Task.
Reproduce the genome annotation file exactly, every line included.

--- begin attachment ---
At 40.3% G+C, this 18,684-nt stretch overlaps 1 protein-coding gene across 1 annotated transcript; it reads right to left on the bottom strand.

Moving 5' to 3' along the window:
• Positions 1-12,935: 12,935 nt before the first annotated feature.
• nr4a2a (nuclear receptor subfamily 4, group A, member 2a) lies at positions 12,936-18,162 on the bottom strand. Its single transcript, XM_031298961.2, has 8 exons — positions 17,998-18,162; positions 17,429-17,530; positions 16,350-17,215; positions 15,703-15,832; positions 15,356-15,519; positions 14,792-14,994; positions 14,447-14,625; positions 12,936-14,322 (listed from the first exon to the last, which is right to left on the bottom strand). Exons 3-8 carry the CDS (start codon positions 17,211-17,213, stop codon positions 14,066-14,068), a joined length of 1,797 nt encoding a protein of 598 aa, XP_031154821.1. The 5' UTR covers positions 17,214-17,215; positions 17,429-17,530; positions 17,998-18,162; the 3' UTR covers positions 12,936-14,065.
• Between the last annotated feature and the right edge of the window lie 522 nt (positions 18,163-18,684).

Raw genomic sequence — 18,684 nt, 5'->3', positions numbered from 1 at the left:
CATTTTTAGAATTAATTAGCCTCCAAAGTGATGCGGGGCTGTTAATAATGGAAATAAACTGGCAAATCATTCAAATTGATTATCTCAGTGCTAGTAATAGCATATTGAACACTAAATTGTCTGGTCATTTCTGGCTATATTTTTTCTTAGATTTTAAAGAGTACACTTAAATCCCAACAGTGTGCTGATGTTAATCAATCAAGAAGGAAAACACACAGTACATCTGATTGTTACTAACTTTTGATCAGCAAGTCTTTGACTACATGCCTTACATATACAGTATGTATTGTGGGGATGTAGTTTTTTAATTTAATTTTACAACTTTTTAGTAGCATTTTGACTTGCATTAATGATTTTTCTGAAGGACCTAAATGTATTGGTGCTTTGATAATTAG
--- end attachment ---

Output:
At 40.3% G+C, this 18,684-nt stretch overlaps 1 protein-coding gene across 1 annotated transcript; it reads right to left on the bottom strand.

Moving 5' to 3' along the window:
• Positions 1-12,935: 12,935 nt before the first annotated feature.
• nr4a2a (nuclear receptor subfamily 4, group A, member 2a) lies at positions 12,936-18,162 on the bottom strand. Its single transcript, XM_031298961.2, has 8 exons — positions 17,998-18,162; positions 17,429-17,530; positions 16,350-17,215; positions 15,703-15,832; positions 15,356-15,519; positions 14,792-14,994; positions 14,447-14,625; positions 12,936-14,322 (listed from the first exon to the last, which is right to left on the bottom strand). Exons 3-8 carry the CDS (start codon positions 17,211-17,213, stop codon positions 14,066-14,068), a joined length of 1,797 nt encoding a protein of 598 aa, XP_031154821.1. The 5' UTR covers positions 17,214-17,215; positions 17,429-17,530; positions 17,998-18,162; the 3' UTR covers positions 12,936-14,065.
• Between the last annotated feature and the right edge of the window lie 522 nt (positions 18,163-18,684).

Raw genomic sequence — 18,684 nt, 5'->3', positions numbered from 1 at the left:
CATTTTTAGAATTAATTAGCCTCCAAAGTGATGCGGGGCTGTTAATAATGGAAATAAACTGGCAAATCATTCAAATTGATTATCTCAGTGCTAGTAATAGCATATTGAACACTAAATTGTCTGGTCATTTCTGGCTATATTTTTTCTTAGATTTTAAAGAGTACACTTAAATCCCAACAGTGTGCTGATGTTAATCAATCAAGAAGGAAAACACACAGTACATCTGATTGTTACTAACTTTTGATCAGCAAGTCTTTGACTACATGCCTTACATATACAGTATGTATTGTGGGGATGTAGTTTTTTAATTTAATTTTACAACTTTTTAGTAGCATTTTGACTTGCATTAATGATTTTTCTGAAGGACCTAAATGTATTGGTGCTTTGATAATTAG